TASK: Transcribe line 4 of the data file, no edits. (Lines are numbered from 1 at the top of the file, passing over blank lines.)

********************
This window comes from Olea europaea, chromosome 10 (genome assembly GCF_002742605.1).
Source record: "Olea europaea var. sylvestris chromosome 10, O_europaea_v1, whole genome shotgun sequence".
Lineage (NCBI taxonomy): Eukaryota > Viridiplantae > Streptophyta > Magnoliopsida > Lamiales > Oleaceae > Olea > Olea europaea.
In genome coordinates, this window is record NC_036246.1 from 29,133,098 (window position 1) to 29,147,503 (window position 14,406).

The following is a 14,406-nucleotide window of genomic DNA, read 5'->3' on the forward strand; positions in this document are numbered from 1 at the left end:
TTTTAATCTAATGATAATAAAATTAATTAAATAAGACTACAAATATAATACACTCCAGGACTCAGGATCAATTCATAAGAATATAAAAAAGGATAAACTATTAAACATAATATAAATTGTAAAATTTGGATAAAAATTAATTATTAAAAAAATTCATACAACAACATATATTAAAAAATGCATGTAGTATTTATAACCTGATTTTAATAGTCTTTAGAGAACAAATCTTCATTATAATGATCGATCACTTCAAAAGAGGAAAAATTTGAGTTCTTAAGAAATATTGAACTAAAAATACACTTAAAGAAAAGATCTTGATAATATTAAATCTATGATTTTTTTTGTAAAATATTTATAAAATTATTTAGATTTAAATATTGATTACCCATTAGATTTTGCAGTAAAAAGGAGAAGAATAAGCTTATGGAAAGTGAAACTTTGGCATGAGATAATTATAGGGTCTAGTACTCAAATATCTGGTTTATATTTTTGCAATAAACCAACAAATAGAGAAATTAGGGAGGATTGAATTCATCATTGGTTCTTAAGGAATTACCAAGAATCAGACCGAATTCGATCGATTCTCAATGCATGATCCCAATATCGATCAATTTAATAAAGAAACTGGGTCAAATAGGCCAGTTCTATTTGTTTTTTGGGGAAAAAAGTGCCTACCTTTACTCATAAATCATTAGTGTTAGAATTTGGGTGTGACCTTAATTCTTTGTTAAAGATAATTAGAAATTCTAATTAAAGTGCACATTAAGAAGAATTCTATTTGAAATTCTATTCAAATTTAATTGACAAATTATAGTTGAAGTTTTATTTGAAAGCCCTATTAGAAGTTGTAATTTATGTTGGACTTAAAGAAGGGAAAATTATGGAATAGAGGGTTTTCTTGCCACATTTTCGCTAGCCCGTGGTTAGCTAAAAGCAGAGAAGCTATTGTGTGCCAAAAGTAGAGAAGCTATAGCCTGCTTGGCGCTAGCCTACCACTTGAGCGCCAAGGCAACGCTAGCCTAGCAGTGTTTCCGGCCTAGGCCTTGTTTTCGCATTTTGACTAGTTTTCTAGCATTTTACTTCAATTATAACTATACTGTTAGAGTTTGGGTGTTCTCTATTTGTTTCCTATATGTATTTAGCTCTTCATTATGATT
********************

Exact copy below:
In genome coordinates, this window is record NC_036246.1 from 29,133,098 (window position 1) to 29,147,503 (window position 14,406).